Marriage & Family Statistics

Here are some marriage statistics, family statistics, divorce statistics, and marriage prepartation statistics. 

Marriage Statistics

  • 85% of the U.S. population will marry at least once. (U.S. Bureau of the Census, 2006)
  • Age at marriage has been increasing for the past four decades. In 1960, the median age for a first marriage was 22.8 years for men and 20.3 for women. In 2005 the median age for first marriage was 27 years for men and 26 years for women. (Popenoe & Whitehead, 2004)
  • The percentage of adults who are married has steadily declined. In 1970, 68% of adults were married; 1n 1980 66%; in 1990, 62%; and about 60% in 2000. (U.S. Bureau of the Census, 2006)
  • Married people live longer than unmarried or divorced people. Nonmarried women have 50% higher mortality rates than married women and nonmarried men have a 250% higher rate than married men. (Waite & Gallagher, 2000)
  • Married people are happier than single, widowed, or cohabiting people. About 40% of married people report being very happy with their lives, whereas only 18% of divorced people, 15% of separated people, and only 22% of widowed and 22% of cohabiting people report being very happy. (Waite & Gallagher, 2000)
  • Married people have more sex and a better quality sexual relationship than do single, divorced or cohabiting individuals. (Waite & Gallagher, 2000)
  • Married people are more successful in their careers, earn more, and have more wealth than single, divorced or cohabiting individuals. (Waite & Gallagher, 2000; Antonovics & Town, 2004)
  • Children from homes where the parents are married tend to be more academically successful, more emotionally stable, and more often assume leadership roles. (Waite & Gallagher, 2000; Manning & Lamb, 2003)
  • Adolescents living with both biological parents exhibit lower levels of problem behavior. (Carlson, 2006)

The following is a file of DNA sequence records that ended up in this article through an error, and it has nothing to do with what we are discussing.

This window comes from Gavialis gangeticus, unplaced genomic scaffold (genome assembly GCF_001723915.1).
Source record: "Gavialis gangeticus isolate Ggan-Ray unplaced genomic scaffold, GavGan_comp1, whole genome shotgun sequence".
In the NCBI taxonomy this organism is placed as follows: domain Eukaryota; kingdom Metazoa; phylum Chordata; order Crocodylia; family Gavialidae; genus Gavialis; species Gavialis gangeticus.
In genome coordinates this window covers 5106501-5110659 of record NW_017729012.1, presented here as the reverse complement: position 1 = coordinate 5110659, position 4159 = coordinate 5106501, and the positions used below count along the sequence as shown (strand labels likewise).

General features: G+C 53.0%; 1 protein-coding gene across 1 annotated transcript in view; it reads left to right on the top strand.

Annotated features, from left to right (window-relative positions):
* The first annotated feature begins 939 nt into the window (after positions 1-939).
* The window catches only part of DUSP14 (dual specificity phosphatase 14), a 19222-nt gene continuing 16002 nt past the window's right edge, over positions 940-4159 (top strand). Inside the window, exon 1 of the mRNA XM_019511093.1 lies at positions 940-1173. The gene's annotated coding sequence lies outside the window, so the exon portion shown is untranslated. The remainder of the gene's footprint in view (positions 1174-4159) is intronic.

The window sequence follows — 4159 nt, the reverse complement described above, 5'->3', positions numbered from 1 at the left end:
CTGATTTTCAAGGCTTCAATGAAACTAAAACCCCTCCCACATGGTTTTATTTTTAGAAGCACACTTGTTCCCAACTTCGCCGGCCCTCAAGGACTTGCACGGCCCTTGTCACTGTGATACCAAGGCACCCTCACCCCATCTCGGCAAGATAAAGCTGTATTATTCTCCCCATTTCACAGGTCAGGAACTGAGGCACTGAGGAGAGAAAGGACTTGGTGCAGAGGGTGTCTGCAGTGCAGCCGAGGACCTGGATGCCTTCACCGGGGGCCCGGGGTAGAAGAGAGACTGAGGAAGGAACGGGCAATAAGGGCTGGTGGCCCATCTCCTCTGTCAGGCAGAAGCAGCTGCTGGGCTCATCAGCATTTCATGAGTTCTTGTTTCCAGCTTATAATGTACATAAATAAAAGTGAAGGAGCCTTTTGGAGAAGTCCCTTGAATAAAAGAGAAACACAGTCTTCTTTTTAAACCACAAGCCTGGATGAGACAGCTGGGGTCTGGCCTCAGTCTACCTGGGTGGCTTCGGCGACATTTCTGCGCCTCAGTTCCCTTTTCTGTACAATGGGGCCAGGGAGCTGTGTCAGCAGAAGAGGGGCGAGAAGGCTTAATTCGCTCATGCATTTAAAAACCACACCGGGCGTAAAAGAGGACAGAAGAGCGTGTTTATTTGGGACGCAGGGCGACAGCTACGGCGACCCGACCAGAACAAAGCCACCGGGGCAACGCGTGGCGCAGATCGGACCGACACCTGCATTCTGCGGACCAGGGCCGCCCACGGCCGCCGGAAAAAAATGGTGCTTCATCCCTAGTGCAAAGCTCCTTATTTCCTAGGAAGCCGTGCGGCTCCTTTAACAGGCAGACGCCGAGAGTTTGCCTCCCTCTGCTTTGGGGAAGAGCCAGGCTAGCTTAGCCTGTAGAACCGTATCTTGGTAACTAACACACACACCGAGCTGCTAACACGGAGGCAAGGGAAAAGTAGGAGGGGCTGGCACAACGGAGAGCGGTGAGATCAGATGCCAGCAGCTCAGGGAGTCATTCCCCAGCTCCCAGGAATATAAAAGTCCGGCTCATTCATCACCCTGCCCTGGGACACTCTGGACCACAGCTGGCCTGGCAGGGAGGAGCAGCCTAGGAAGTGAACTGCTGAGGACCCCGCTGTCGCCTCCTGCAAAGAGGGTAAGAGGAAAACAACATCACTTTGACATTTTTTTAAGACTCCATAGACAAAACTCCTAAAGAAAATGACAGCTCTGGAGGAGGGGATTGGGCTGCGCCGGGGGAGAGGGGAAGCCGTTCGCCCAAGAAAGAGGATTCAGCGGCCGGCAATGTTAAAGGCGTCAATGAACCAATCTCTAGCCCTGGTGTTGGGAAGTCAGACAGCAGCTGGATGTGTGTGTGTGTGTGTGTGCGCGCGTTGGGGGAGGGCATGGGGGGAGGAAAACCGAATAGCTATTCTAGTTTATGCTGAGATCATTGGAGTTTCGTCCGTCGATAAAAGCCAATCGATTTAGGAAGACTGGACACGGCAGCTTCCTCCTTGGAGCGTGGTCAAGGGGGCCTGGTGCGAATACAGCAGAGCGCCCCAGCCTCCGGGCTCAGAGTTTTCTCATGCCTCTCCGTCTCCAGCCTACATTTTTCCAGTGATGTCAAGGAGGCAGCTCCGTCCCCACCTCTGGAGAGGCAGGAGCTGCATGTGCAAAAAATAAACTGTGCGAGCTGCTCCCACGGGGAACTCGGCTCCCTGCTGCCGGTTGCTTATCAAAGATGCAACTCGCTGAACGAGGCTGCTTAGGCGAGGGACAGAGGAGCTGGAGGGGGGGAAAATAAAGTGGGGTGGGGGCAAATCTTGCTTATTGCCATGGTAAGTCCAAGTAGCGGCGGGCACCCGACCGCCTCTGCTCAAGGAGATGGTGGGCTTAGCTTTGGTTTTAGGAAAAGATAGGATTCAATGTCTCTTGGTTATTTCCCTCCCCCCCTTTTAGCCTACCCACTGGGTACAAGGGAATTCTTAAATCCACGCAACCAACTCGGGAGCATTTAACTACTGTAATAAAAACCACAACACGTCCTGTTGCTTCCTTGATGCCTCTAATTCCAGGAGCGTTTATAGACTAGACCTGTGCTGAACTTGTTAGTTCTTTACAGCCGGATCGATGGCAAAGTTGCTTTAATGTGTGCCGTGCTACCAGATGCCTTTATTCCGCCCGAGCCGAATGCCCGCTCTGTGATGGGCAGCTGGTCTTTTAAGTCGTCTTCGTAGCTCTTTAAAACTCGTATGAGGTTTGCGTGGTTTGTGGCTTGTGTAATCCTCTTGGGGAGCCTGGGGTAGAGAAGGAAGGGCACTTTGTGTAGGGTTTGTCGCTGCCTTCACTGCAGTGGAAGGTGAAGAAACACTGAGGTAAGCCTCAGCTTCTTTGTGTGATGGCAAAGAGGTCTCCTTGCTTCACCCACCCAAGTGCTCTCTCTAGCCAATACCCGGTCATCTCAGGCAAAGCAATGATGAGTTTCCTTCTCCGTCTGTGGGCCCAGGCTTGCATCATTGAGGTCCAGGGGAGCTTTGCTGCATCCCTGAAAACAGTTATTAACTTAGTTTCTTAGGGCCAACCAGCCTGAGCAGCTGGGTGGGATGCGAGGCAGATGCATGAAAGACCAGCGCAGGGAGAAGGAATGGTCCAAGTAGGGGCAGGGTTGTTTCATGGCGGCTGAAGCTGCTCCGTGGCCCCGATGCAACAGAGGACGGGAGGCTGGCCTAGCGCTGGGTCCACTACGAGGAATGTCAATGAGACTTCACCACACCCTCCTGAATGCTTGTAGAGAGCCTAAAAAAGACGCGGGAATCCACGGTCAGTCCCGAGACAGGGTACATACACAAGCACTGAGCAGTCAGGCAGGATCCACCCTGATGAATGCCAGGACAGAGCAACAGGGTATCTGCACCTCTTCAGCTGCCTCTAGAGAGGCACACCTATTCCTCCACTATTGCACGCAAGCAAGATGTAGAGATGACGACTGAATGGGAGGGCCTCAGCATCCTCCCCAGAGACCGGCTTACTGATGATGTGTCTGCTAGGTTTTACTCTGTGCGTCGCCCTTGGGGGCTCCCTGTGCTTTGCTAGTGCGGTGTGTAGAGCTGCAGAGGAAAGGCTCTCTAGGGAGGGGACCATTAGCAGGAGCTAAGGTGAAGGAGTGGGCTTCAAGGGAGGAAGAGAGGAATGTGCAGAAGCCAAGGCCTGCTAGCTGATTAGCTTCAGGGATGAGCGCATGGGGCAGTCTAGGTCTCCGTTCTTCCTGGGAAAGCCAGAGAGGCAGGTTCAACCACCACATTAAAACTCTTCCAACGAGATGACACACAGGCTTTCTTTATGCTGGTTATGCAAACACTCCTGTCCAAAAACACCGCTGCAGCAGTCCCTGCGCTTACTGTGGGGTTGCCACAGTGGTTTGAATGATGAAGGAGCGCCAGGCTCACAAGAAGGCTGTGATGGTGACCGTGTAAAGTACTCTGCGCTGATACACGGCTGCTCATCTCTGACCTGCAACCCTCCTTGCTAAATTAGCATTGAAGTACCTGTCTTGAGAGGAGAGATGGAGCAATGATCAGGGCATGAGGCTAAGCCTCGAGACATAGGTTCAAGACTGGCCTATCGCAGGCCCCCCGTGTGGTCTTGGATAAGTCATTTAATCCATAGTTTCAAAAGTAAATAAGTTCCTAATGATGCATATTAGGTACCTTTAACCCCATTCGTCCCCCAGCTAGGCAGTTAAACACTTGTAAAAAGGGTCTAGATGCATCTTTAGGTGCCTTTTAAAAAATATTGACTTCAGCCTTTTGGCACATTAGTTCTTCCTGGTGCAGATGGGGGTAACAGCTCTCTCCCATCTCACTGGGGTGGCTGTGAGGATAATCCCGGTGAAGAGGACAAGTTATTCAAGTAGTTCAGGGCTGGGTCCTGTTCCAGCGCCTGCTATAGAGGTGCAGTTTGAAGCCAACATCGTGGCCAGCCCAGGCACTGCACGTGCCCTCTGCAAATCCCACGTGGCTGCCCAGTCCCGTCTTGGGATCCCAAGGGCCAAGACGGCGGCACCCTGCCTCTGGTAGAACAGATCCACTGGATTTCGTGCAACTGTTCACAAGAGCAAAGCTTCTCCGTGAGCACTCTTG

• Single-parent families rose to an all-time high of 37% of families in 2005. (U.S. Bureau of the Census, 2006)
  • 30% of all children in the U.S. will be in a stepfamily at some point in their life. (U.S. Bureau of the Census, 2006)
  • Cohabiting before marriage is related to more frequent arguments during marriage and a greater perceived risk of separation and divorce. (Hill & Evans, 2006)
  • Couples who cohabit before remarriage report lower levels of happiness in their marriage than remarried couples who did not cohabit. (Xu, Hudspeth & Bartkowsk, 2006)

Divorce Statistics

  • In 2005 there were 2.3 million marriages and 1.2 million divorces. (U.S. Bureau of the Census, 2006)
  • Almost 20 million Americans (9.9% of the U.S. population) are currently divorced. (U.S. Bureau of the Census, 2006)
  • About 50% of marriages today will end in a divorce. Statistically, 40% of first marriages, 60% of second, and 73% of third marriages end in divorce. (U.S. Bureau of the Census, 2006)
  • About 75% of individuals who divorce will eventually remarry. (U.S. Bureau of the Census, 2006)
  • After 10 years of marriage, it is predicted that only 25% of couples will still be happily married (Glenn,1996)
  • More than 1 million children are affected by divorce each year. (U.S. Bureau of the Census, 2006)
  • Women are more likely than men to file for divorce. (Popenoe & Whitehead, 2005)


  • Premarital preparation can reduce divorce rate by 30%. (Stanley, Amato, Johnson & Markman,2006)
  • Recent research combining information from 11 experimental studies found significant differences favoring couples who received premarital education. There was a 79% improvement in all marital outcomes compared to couples who did not receive premarital education. (Carroll & Doherty, 2003)
  • Couples who participate in a premarital program (like PREPARE/ENRICH) significantly increased their couple satisfaction. In a recent outcome study, couples improved in 10 out of 13 relationship categories. (Knutson & Olson, 2003)